Photo: Looking southwest to Mount Hooker from the summit of Mount Ermatinger (courtesy Glen Boles)
- 3286 m (10,781ft)
- First Ascent
- Naming History
Located on the continental divide above the Hooker Icefield 6.5 km east of Athabasca Pass
Ascent Party: Alfred Ostheimer, M.M. Strumia, J. Monroe Thorington
Ascent Guide: Conrad Kain
Named by: David Douglas
Named for: Hooker, Sir William Jackson (A University of Glasgow botanist, greatly admired by David Douglas, Sir William Hooker was the first Director of the Royal Botanical Gardens at Kew, near London.)
Sir William Hooker, as the first director of the reknown Kew Gardens in London, was an enthusiastic supporter of the Palliser Expedition. He encouraged its members to keep thorough collections and to keep records of the climate where they travelled and collected.
According to J. Monroe Thorington the first ascent of Mount Hooker was a 55 hour ordeal and Hooker, "put up a brave fight before succumbing to our ambition." Alfred Ostheimer was only 16 years old at the time.
"Being well rested by one o'clock, I set out with the view of ascending what seemed to be the highest peak on the north," wrote botanist David Douglas during his crossing of Athabasca Pass in 1827. "Its height does not seem to be less than 16,000 or 17,000 feet (5000 metres) above the level of the sea. The view from the summit is of too awful a cast to afford pleasure. Nothing can be seen, in every direction as far as the eye can reach, except mountains towering above each other, rugged beyond description. This peak, the highest yet known in the northern continent of America, I feel a sincere pleasure in naming ''Mount BrownJ. Monroe Thorington wrote that, "When I was little, when you were a school-child, geography books taught that the highest mountains of North America -Mount Brown and Mount Hooker -lifted their unsurpassed heights on either side of Athabasca Pass. Douglas''s determination of their elevations was probably based upon an estimate of the elevation of Athabasca Pass made by an earlier traveller who had lost his barometer and overestimated the altitude by eighteen hundred metres. Adding further to the confusion, it is difficult to understand how Douglas, even with his acknowledged eyesight problems, could have failed to notice that the other mountains nearby were much higher than the one he had climbed.
In the late nineteenth century the first mountaineers to visit the Rockies were very anxious to find and climb these "giants" and their explorations were directed to the area of Athabasca Pass. Arthur Coleman, a geology professor from Toronto, later wrote, "A high mountain is always a seduction but a mountain with a mystery is doubly so...I studied the atlas and saw Mounts Brown and Hooker...(and) I longed to visit them." In 1893, during his third summer of explorations, he finally reached the pass but the highest mountain he could find nearby was only about 2800 metres high. Disappointed he wondered, "What had gone wrong with these two mighty peaks that they should shrink seven thousand feet in altitude and how could anyone, even a botanist like Douglas, make so monumental a blunder?"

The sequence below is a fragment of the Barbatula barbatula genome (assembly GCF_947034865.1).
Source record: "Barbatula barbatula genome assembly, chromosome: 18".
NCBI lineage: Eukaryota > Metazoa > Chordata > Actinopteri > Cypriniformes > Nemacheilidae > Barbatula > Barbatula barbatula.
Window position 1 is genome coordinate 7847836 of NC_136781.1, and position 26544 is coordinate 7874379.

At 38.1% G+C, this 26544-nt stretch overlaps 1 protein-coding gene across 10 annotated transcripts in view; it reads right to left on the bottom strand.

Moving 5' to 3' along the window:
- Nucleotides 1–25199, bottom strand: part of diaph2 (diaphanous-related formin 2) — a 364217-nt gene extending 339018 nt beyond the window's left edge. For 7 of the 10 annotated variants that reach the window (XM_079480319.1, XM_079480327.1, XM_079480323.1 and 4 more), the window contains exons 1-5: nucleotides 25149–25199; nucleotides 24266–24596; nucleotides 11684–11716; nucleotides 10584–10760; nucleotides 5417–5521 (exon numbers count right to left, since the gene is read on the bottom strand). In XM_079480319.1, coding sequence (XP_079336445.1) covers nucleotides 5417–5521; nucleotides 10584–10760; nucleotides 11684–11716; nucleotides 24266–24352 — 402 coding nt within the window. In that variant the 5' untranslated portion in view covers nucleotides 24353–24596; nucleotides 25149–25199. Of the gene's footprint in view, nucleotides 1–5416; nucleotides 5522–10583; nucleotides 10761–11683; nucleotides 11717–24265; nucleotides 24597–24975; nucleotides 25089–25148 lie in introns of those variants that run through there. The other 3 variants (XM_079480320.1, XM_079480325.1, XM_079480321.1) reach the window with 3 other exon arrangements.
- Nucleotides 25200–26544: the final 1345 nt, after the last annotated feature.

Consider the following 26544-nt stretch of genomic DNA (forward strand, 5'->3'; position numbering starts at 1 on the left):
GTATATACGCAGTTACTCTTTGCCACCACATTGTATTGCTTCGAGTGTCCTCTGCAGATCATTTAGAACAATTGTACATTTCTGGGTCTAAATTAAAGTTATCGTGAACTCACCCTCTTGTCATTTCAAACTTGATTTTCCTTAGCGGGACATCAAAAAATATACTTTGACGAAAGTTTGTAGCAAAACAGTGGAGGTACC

But these mythical pair of giant mountains had been talked about for so long and appeared on so many maps, that the legend did not die easily. Even mountaineers experienced in the Rockies such as Walter Wilcox and Norman Collie still believed they may have existed and continued the search.
The search for Douglas's huge peaks was finally brought to a close, not in the mountains of Canada, but in a library in England when Collie carefully read Douglas's original journals and noticed that he had claimed to have climbed Mount Brown in a single afternoon. "If David Douglas climbed a 17,000 foot peak alone on a May afternoon," he wrote, "when the snow must have been pretty deep on the ground, all one can say is that he must have been an uncommonly active person... For nearly seventy years they have been masquerading in every map as the highest peaks in the Canadian Rocky Mountains; they must now retire from that position, and Mts. Forbes, Columbia, Bryce, and Alberta will, in future, reign in their stead."
As Douglas wrote that the peak he named Mount Hooker was "nearly the same height" as the peak he named Mount Brown it appears doubtful that he was referring to the mountain that currently carries the name which is some 1600 feet higher. The feature Douglas may have been referring is now named McGillivary Ridge. Arthur Wheeler would have been the one to actually place the name on the map to designate what is now known as Mount Hooker.